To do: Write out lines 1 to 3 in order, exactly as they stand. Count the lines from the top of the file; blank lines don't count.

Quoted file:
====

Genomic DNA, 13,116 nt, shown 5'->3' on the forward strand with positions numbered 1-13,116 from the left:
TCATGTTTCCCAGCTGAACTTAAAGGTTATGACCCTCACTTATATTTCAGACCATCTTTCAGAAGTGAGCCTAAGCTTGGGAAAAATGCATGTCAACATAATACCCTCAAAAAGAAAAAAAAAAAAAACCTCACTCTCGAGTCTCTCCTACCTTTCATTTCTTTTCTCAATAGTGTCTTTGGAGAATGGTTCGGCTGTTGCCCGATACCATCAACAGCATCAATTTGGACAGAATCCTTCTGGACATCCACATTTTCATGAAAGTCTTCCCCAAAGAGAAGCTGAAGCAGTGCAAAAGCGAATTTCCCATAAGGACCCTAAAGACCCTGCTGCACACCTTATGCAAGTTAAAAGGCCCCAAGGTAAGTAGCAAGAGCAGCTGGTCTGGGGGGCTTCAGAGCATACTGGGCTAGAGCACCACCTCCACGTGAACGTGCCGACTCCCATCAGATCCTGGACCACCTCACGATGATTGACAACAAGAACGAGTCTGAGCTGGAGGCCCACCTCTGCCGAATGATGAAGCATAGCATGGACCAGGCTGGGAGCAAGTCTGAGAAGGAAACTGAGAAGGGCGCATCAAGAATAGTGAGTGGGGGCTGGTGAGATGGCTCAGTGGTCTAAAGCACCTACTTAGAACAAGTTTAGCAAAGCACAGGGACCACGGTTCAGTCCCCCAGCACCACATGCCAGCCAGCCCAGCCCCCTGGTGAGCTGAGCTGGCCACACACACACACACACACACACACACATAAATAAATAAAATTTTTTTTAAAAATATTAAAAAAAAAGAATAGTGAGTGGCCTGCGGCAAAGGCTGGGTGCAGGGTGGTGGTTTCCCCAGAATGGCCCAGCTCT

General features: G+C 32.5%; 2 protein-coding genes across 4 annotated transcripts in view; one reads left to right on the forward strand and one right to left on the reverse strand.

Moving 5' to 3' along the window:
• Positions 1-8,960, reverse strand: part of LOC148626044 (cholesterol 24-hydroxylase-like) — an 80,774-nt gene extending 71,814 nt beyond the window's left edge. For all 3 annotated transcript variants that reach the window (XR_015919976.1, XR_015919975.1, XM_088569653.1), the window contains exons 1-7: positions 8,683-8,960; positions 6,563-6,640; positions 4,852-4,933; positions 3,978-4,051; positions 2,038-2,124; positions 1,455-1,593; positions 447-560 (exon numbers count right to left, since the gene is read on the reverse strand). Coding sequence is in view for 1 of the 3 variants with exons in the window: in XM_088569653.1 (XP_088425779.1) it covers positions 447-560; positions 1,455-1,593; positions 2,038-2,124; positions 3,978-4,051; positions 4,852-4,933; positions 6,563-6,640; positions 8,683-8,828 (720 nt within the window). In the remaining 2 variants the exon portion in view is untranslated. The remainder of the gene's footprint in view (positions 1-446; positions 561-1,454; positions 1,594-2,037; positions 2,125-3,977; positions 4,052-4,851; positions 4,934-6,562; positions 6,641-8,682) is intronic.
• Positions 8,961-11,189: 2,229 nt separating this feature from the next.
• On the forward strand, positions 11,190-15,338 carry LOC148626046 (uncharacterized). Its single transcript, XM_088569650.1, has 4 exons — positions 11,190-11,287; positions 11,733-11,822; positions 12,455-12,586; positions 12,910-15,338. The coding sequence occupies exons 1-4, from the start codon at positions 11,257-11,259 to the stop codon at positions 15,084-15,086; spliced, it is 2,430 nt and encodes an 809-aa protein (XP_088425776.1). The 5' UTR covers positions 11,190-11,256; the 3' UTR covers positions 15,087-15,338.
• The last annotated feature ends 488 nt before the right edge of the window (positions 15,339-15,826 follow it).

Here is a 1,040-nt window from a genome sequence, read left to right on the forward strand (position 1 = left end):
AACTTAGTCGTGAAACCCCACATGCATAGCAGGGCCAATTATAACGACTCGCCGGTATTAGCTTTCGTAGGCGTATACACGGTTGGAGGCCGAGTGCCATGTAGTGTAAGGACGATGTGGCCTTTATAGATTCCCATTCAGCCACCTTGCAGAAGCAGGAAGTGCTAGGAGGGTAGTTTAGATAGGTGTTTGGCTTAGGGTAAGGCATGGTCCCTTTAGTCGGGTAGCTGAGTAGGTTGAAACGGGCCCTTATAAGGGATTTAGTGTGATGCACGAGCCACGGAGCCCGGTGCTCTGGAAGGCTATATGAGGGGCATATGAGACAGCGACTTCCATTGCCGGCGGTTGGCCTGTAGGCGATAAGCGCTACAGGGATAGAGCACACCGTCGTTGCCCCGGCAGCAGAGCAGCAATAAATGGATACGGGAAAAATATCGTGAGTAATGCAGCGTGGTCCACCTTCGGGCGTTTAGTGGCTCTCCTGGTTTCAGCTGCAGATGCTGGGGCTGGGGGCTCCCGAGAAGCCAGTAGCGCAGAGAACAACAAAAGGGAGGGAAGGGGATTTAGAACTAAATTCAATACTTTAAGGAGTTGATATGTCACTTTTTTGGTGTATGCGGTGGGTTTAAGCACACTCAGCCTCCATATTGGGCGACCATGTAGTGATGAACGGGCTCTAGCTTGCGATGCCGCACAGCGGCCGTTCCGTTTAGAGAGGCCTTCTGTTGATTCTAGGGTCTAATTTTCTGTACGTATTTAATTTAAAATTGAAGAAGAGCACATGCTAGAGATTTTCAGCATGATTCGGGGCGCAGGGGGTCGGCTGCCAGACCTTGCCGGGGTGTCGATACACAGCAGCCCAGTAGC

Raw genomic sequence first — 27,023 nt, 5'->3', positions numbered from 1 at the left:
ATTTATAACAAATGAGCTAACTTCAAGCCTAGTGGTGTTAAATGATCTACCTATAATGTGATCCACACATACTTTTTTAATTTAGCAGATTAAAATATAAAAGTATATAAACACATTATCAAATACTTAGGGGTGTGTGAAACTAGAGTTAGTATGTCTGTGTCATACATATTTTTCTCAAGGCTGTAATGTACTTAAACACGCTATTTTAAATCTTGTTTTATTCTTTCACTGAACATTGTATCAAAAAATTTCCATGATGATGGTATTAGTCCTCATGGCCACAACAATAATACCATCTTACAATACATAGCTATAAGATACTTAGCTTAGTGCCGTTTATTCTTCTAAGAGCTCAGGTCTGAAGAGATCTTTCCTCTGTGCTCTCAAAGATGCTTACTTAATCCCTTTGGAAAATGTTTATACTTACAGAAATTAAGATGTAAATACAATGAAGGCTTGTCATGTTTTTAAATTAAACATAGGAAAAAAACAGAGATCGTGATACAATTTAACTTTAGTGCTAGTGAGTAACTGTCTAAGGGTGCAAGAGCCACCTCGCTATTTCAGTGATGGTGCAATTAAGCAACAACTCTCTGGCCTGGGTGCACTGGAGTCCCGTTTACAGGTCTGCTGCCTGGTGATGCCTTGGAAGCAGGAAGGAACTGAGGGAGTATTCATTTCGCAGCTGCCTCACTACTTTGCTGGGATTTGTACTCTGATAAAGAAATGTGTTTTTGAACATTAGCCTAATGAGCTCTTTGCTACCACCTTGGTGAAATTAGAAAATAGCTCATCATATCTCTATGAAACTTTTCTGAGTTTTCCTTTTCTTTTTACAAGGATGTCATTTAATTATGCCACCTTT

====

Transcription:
Genomic DNA, 13,116 nt, shown 5'->3' on the forward strand with positions numbered 1-13,116 from the left:
TCATGTTTCCCAGCTGAACTTAAAGGTTATGACCCTCACTTATATTTCAGACCATCTTTCAGAAGTGAGCCTAAGCTTGGGAAAAATGCATGTCAACATAATACCCTCAAAAAGAAAAAAAAAAAAAACCTCACTCTCGAGTCTCTCCTACCTTTCATTTCTTTTCTCAATAGTGTCTTTGGAGAATGGTTCGGCTGTTGCCCGATACCATCAACAGCATCAATTTGGACAGAATCCTTCTGGACATCCACATTTTCATGAAAGTCTTCCCCAAAGAGAAGCTGAAGCAGTGCAAAAGCGAATTTCCCATAAGGACCCTAAAGACCCTGCTGCACACCTTATGCAAGTTAAAAGGCCCCAAGGTAAGTAGCAAGAGCAGCTGGTCTGGGGGGCTTCAGAGCATACTGGGCTAGAGCACCACCTCCACGTGAACGTGCCGACTCCCATCAGATCCTGGACCACCTCACGATGATTGACAACAAGAACGAGTCTGAGCTGGAGGCCCACCTCTGCCGAATGATGAAGCATAGCATGGACCAGGCTGGGAGCAAGTCTGAGAAGGAAACTGAGAAGGGCGCATCAAGAATAGTGAGTGGGGGCTGGTGAGATGGCTCAGTGGTCTAAAGCACCTACTTAGAACAAGTTTAGCAAAGCACAGGGACCACGGTTCAGTCCCCCAGCACCACATGCCAGCCAGCCCAGCCCCCTGGTGAGCTGAGCTGGCCACACACACACACACACACACACACACATAAATAAATAAAATTTTTTTTAAAAATATTAAAAAAAAAGAATAGTGAGTGGCCTGCGGCAAAGGCTGGGTGCAGGGTGGTGGTTTCCCCAGAATGGCCCAGCTCT

General features: G+C 32.5%; 2 protein-coding genes across 4 annotated transcripts in view; one reads left to right on the forward strand and one right to left on the reverse strand.